From Urban Man: I have received a few e-mails asking about what happened to Jim from the Survival Chronicles of Jim Chapters. Others ask if Jim is real. Oh yeah, Jim is real. Jim is not his real name, but we all have our secrets. Jim was working for friends of mine as a computer tech on contract and as he contract expired he now is working out of his house as a systems developer or some such computer gobbleygook but it requires him to travel 3.5 hours one way a couple days a week with a one or two night stay over in a hotel. I sent Jim the book "Going Home" by A. American, a good read by the way, so he could see some situations for war gaming if he had to make it back home.I asked Jim to send me an e-mail with my intent of publishing it on this site.
All set up in my routine now. Still have rental houses to manage from afar and my other home based business, but my software and database work for a major company requiring me to travel 3 1/2 hours by car and staying overnight and sometimes several nights during the week. At least my car is a business expense and tax deductible, not to mention a rolling survival platform, or at least I started developing this concept.
I carry the large bag with rollers and backpack straps (Urban Man's note: a FPG deployment bag) that you gave me. This is my Get Home Bag, a la the "Going Home" novel you sent me. I know you told me to think about keeping my SKS in my vehicle with me, and although I keep all my accessories for this rifle in my Get Home bag, I have yet to take the gun on any of my work trips. Maybe it's an idea I have to get used to. At least I have my Walther pistol. In my Get Home bag I have these items:
Load Bearing Molle Vest with Camel-Bak with mag pouches for my SKS ammunition. I have the conversion kit for the SKS to use those banana magazines, with the the metal lip extension so it locks into place, but have not converted it yet.
- Silva Compass
- Spare Fire Starting Kit
- Green Fleece
- Gortex Rain Suit
- Snugpak Sleeping Bag
- 8 civilian type versions of military meals
- Pack of assorted nut snacks and granola bars
- 6 packets of instant soup and a tube of bullion cubes
- Trauma Medical Kit
- 2 camouflage ponchos
- Hammock net that I can use to thread plants into for a camouflage or an impromptu fishing net
- Small butane stove with one fuel cartridge with cooking pot
- 40 feet of green para-cord
- A Small Fishing Kit*
- Firearms Cleaning Kit
- Field cap
- Aviators gloves
- Empty five quarter canteen so I have extra water carrying capacity
- Wire saw
* The fishing kit was an adventure. Not knowing anything, I went into a Sporting Goods chain store and was looking around, not knowing what to get. One of the sales guys helped me but when he asked what I was looking for, I had to tell him "Basically, an small adventure fishing kit in case I have to survive something like a plane crash in a remote area." He looked at me like I was an idiot, but I ended up buying hooks, lead weight, fishing line, and a couple of small, multi-colored lures. I learned that there is a whole culture behind fishing.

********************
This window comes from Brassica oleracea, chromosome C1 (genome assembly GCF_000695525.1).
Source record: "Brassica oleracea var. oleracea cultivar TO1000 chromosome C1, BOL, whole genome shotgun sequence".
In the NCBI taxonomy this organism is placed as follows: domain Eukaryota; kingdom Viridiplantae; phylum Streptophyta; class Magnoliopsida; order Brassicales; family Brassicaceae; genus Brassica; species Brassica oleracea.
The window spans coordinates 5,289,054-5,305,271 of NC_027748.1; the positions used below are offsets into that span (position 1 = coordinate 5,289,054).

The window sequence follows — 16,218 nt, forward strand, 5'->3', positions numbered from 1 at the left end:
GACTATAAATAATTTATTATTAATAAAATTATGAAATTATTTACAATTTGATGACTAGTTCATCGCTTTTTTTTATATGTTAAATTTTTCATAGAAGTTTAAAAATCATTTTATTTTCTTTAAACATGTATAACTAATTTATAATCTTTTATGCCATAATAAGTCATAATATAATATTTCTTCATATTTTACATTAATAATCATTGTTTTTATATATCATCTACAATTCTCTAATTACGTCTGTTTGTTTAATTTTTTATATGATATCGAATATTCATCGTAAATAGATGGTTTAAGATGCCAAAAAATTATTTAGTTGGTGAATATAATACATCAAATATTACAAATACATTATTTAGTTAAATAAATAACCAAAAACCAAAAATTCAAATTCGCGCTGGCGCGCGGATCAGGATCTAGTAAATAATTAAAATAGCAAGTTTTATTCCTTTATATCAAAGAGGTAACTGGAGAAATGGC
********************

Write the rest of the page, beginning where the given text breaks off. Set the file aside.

I carry that soft computer case you gave me with the molle webbing attachment as my urban Bug Out Bag. I only really have to carry a laptop, x drives, a couple of software discs, and some cables so I have plenty of room for the three boxes of SKS ammunition and my little Walther .22 pistol. I used the extra ammunition pouches attached to the outside of this case to carry bottled water in. Usually I leave the pistol and the ammunition inside my vehicle when I am in a building. I have my little fire starting kit in a zip lock bag, several bags of nuts and a couple nutrition bars, a folding knife and a "AA" Pelican flashlight and extra batteries. I carry 6 one ounce Silver rounds and a roll of old quarters for their silver melt value. Not to mention I rarely travel without several hundred dollars in cash.
Taking your advice I have driven different routes from my house to my work site. On the route that minimizes the high traffic areas and the interstate segments, it will take me an additional 45- 60 minutes of driving time because of all the slowdowns, speed traps, small communities and single lane roads. Like you said this longer driving route will probably become my primary way to get home in any major collapse event due to the most lower chance of traffic jams and refugees.
I haven't bought a suitable map yet nor have I re-conned the best places to lay up whether I was traveling home by vehicle, bicycle or on foot. I'm dating a woman in my home city. While she has a key to my house, I haven't really briefed her on my preparations. She has seen the water dispenser with ten full 5 gallon bottles of water lined up and she said something to the effect that "Gee, you're not going to run out of water soon!"
Urban Man's Comment: After receiving this from Jim, I advised Jim to ensure he carried water with him, other than his bottled drinking water, during his business trips. A five gallon water jug or the equivalent in one gallon containers can be loaded and unloaded for these weekly trips without too much butt pain to ensure at any point during his transit he has water. If he can stay with his vehicle ad make it home, great. But if he is forced to dump his vehicle, he would have the water to fill his water containers and begin the walk (worst case) home. I also advised Jim to store a camouflage net for his vehicle in case he had to pull off his route and hole up because of traffickability issues of threat.
My last advice for Jim is to take the alternate route a few times and stop in these small communities to get the feeling from the population and perhaps make his face known - may come in handy if that becomes his Going Home route....and Jim, take your rifle with you!